Representatives of our creative industries and artists in Australia were very supportive of the regime introduced by section 115A, and since 2015 these reforms have been successfully used to block a number of pirate sites, with a measurable drop in the rate of online copyright infringements in Australia. However, rates of online copyright infringement in Australia remain high in contrast to comparable overseas jurisdictions and new forms of copyright infringement are always being developed as the digital world rapidly changes.
This bill responds to the ongoing challenge of online piracy by strengthening the site-blocking regime in section 115A of the Copyright Act. In summary, it will expand the services that can be subject to injunctions to include online search engine providers such as Google, in addition to carriage service providers such as Telstra, to compel the providers to take reasonable steps to not provide search results that direct users to copyright infringing websites. This measure is intended to reinforce the regime by ensuring that searches do not provide easy pathways to copyright infringing websites or to already blocked copyright infringing sites through alternative pathways and web addresses. It allows injunctions to be sought to block access to sites which have the primary purpose or primary effect of infringing or facilitating the infringement of copyright. This is a significant expansion of the scope of the site-blocking scheme, which has been limited to sites with the primary purpose only of infringing copyright. Stakeholders had been concerned that new websites such as cyberlocker sites are frequently used for copyright infringement through file sharing of music, movies and television shows, but it is difficult to prove that they exist for that purpose or that primary purpose, so they would fall outside the scheme. It is expected that the addition of a primary effects test will bring such sites within the scheme without unduly widening its scope.
This bill will also allow the court to issue more flexible injunctions that can be adopted to maintain a blocking order without the application having to return to court for a new injunction when pirate sites change address or access pathways. These adaptable injunctions will provide for the blocking of additional domain sites, IP addresses and search results by agreement with the copyright owners and service providers. This bill also helps to avoid wasteful and difficult evidentiary inquiries for applicants to establish the location of web hosting sites by putting in place a rebuttable presumption that an online location is outside Australia.
Finally, this bill includes a measure that will enable the minister, by disallowable instrument, to declare that particular onsite search engine providers or a class of those providers are exempted from the scheme. This last measure is essentially a safeguard to ensure that injunctions are directed only against the largest service providers facilitating the infringement of copyright.
Creative industry representatives in Australia that Labor has been consulting have already indicated support for the changes proposed in this bill. This includes our music and screen production industries. We know that the search engine providers have been actively involved in the battle against online piracy, and we trust that they will continue that battle. Although some companies and individuals have expressed concerns about the potential of this bill to be used inappropriately to shut down legitimate sites, we in Labor are satisfied that it contains sufficient safeguards to prevent its misuse. In particular, I point out that injunctions can only be issued in narrow circumstances by a Federal Court judge, with the onus of proof on the applicant seeking the injunction. In making a decision about whether to issue a site-blocking injunction, the judge must take into account a wide range of factors. Under subsection (5) of section 115A of the Copyright Act, the court may take the following matters, among others, into account:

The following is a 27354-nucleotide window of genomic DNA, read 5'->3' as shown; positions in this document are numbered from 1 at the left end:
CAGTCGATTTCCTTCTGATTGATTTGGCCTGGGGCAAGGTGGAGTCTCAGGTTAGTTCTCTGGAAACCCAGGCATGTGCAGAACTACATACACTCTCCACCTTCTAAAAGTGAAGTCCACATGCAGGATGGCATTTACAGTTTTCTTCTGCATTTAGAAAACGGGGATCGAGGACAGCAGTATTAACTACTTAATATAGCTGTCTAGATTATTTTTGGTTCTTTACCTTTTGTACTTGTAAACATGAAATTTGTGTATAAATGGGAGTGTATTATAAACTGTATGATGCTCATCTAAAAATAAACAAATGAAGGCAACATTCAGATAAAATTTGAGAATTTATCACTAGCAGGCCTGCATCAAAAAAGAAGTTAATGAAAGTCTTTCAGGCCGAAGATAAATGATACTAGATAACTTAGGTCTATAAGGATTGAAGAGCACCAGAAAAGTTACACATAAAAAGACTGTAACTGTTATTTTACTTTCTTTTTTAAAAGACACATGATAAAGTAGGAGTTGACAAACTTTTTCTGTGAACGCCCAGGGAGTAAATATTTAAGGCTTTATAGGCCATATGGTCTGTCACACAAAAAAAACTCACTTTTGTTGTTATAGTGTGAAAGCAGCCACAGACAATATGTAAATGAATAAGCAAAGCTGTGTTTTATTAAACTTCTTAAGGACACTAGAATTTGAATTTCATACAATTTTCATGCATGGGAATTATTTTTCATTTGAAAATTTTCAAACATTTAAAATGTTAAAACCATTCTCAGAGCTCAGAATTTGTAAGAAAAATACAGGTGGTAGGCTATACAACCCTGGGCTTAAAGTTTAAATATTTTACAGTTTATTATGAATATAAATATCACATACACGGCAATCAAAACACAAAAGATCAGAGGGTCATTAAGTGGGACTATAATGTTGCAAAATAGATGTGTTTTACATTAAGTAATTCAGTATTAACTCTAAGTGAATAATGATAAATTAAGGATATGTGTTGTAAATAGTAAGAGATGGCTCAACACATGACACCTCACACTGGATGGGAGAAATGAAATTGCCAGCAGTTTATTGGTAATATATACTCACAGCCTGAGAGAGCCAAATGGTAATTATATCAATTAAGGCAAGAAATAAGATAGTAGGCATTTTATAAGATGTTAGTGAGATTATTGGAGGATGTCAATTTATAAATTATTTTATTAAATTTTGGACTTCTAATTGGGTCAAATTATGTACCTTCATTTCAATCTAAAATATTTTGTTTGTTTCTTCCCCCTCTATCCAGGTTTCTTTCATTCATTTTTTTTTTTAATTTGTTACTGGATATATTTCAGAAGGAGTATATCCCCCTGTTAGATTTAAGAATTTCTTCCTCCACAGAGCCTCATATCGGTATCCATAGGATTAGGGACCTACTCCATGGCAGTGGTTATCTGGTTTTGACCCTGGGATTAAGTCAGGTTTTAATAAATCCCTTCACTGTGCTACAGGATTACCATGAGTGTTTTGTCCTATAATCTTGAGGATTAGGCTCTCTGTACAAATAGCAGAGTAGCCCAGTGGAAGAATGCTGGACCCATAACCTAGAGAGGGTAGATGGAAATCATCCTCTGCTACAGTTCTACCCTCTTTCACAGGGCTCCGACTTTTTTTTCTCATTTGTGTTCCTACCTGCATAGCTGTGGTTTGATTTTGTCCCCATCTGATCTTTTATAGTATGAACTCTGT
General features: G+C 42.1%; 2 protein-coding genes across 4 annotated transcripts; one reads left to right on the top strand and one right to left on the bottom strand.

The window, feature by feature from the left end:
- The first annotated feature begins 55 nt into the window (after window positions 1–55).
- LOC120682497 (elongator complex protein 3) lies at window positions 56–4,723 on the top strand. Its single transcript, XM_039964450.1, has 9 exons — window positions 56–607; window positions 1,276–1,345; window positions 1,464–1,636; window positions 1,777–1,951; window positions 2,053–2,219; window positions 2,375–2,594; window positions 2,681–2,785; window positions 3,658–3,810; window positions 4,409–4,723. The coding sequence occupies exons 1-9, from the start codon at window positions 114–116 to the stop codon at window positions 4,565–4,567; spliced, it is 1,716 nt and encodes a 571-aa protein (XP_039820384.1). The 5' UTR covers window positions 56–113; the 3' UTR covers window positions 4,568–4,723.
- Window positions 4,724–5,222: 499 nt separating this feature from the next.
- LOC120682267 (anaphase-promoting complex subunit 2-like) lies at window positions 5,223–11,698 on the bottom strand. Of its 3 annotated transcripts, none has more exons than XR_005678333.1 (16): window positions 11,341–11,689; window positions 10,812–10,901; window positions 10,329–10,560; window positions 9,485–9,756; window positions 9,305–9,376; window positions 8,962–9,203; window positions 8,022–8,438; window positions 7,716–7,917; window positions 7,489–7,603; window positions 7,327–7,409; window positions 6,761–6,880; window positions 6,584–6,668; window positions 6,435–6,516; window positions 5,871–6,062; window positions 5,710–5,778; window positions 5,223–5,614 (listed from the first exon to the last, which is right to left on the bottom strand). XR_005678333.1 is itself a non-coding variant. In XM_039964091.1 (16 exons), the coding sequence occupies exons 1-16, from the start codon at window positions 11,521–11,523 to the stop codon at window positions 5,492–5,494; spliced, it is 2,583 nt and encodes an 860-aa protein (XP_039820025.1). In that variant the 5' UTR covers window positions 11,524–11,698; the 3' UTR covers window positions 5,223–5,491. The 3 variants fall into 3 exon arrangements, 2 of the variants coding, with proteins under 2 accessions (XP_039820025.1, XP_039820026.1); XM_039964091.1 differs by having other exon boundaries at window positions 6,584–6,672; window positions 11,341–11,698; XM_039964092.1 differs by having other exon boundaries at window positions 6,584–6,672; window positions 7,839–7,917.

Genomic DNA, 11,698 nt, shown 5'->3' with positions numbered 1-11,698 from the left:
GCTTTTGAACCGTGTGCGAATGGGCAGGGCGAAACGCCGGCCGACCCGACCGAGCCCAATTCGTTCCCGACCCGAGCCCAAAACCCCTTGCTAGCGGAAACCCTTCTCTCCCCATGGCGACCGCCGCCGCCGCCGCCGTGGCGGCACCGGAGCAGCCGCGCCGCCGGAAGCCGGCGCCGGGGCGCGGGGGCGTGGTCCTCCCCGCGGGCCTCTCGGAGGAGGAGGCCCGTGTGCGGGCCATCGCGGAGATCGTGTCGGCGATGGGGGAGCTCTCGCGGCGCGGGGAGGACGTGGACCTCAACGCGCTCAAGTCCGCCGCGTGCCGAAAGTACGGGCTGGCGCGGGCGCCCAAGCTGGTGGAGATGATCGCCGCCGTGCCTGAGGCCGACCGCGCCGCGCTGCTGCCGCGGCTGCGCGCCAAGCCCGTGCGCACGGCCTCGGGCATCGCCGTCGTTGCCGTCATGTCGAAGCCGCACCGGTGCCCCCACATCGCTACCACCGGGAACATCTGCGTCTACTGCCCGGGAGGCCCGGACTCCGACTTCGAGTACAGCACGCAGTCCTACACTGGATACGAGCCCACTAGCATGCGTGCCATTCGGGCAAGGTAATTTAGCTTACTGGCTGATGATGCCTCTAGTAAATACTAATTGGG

(a) the flagrancy of the infringement, or the flagrancy of the facilitation of the infringement …
… … …
(c) whether the owner or operator of the online location demonstrates a disregard for copyright generally;
(d) whether access to the online location has been disabled by orders from any court of another country or territory on the ground of or related to copyright infringement;
(e) whether disabling access to the online location is a proportionate response in the circumstances;
(f) the impact on any person, or class of persons, likely to be affected by the grant of the injunction;
(g) whether it is in the public interest to disable access to the online location;
… … …
(k) any other relevant matter.
Any decision by a judge to issue an order under section 115 is also subject to appeal.
As with all new legislative regimes, we in Labor are always ready to hear feedback from affected and interested parties about the way in which the regime is operating. If there are any unforeseen problems with the way in which the modifications to section 115A operate in practice, we will of course be willing to consider whether further changes should be made to that part of the Copyright Act to ensure it operates efficiently and effectively to reduce online piracy.
We in Labor are pleased that the protection of copyright is an area of bipartisan agreement. In the past, we have been concerned by some of the government's ill-considered announcements on policies that would roll back copyright protections, such as in relation to safe-harbour laws. However, Labor has stood with Australia's creative industries in opposition to the government's reckless plans to diminish copyright protections, and we were pleased to see that the government backed down on those proposals. Labor is pleased to see that the government has come around to understanding the importance of regulating to protect the rights of our artists and the economic viability and cultural values of our creative industries in the digital age. We support this bill as a means to further the importance of these objectives